Last week, a new show aired on NBC called “Breakthrough With Tony Robbins.” Now I’ve made no qualms about the fact that I’m kind of a fan of Tony’s even though there are some things that he does that I don’t agree with. Either way, the man knows how to get people off their butts and improving their lives, and hey, who wouldn’t like that, right?
If you haven’t seen the show, click the picture above to go to NBC.com’s website and you can watch it there.
The first episode showcased a couple, Frank and Karen Alioto, that got married two years ago and suffered from a terrible accident on the day they got married. Frank became bound to a wheelchair, and as a result, it completely changed the dynamics of their relationship from lovers to caretaker and caretakee. Tony flies them out to his home in Fiji and gets them started right away. He tells them that their first task is to go skydiving together. This is where the theraputic theory comes into play.
Albert Bandura is the father of Social-Cognitive Theory. Within his theory is a system called “the Self System” which is instrumental in our concepts about ourselves. Additionally, he also came up with the concept of Self-Efficacy, which is “the belief in one’s capabilities to organize and execute the courses of action required to manage prospective situations” (Self-Efficacy in Changing Societies, Bandura, 1995, p. 2).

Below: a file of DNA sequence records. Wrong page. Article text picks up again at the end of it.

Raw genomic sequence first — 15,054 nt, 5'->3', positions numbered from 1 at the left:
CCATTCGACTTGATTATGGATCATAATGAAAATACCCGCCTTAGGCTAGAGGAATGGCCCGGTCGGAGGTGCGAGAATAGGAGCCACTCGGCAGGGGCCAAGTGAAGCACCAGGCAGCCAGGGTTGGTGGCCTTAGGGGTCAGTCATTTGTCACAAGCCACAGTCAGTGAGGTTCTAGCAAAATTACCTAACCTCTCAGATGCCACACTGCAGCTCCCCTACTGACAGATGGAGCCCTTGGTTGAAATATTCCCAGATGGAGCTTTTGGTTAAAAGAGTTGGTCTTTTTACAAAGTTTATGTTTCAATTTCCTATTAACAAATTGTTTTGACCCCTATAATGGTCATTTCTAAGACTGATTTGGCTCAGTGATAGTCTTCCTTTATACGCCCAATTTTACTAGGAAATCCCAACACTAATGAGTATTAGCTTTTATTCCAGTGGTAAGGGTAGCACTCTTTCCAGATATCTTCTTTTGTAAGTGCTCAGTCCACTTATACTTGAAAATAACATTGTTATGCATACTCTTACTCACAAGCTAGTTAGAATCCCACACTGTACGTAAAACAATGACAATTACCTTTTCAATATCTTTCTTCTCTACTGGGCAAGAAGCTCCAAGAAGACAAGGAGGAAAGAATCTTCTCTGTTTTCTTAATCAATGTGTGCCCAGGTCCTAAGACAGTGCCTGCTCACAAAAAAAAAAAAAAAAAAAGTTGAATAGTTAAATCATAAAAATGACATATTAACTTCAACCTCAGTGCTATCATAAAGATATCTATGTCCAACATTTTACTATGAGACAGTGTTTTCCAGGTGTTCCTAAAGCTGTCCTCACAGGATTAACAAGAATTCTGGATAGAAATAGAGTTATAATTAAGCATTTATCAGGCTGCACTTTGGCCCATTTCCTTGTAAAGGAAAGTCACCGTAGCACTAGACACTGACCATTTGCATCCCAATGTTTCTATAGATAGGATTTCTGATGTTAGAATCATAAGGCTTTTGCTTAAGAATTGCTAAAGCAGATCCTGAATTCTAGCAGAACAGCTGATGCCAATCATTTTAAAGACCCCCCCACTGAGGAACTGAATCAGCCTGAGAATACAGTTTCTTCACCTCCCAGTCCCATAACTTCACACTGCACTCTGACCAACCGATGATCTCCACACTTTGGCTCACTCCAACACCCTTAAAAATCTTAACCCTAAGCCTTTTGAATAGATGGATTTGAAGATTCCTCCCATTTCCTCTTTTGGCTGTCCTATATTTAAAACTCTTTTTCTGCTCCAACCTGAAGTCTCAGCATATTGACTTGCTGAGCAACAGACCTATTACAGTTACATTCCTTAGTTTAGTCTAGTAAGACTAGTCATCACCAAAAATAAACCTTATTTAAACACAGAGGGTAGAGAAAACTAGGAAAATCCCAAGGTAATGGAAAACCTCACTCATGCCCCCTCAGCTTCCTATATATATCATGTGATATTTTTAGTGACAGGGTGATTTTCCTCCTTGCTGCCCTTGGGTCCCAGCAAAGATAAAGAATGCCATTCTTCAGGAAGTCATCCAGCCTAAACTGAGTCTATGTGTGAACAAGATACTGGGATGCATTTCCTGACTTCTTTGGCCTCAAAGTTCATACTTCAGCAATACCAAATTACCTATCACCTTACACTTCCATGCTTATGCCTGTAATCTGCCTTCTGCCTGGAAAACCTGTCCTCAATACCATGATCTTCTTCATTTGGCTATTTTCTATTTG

After watching “Breakthrough”, much of what Tony was doing with this couple was challenging their Self-Efficacy. He was asking them to put aside their beliefs about their own capabilities and execute courses of action that would help them save their marriage. Tony’s methods seem a bit unorthodox, but they seemed to work for this couple. Bear in mind too, that there are some people out there unwilling to change their concepts of self, and an effective coach or therapist must be skilled enough to be able to size up their client, and be able to offer solutions that will work best for them. If I told some of my clients that they needed to go skydiving to manage their fear of heights, I doubt it would go over well.
Bandura also mentions that developing strong efficacy is through “mastery experiences.” These experiences are a double edged sword. If completed, they can improve one’s self-efficacy. If failed, they can weaken it. So Tony needed to make sure he was making the right call with this couple, and that the tasks he sent them on were going to work. Otherwise, he could have done more harm than good.
Tony also used Bandura’s concept of social modeling, which basically states that if you witness someone doing something successfully, then it increases your belief in your ability to do it. This was shown through Frank being taught how to play Murderball, and rooming with a guy who was also bound to a wheelchair, but had a successful and loving relationship with his wife.
So what’s my point? My point is that Tony uses in practice some very powerful psychological techniques taken straight from the playbook of Albert Bandura. I’m sure there are some methods I missed, and some parts of his technique that draw from other areas of expertise. However, my goal in pointing this show out to you is to get you motivated to check it out, and question your own irrational beliefs, and to consider that the techniques used in the show are actually part of solid psychological theory.
Bear in mind too, that this is TV. So big budget skydiving trips and automobile repair are part in parcel with the funding necessary to put on a good show (never mind the plane tickets to Fiji). So like anything else, I would encourage you to recognize this show as an effective visual tool to draw experience from. Remember Bandura’s Social Modeling sourch of Self-Efficacy. If you can see someone else overcome their difficulties, what would it take for you to overcome yours?
Oh, and the next episode is on Tuesday night, 8pm/7pm Central.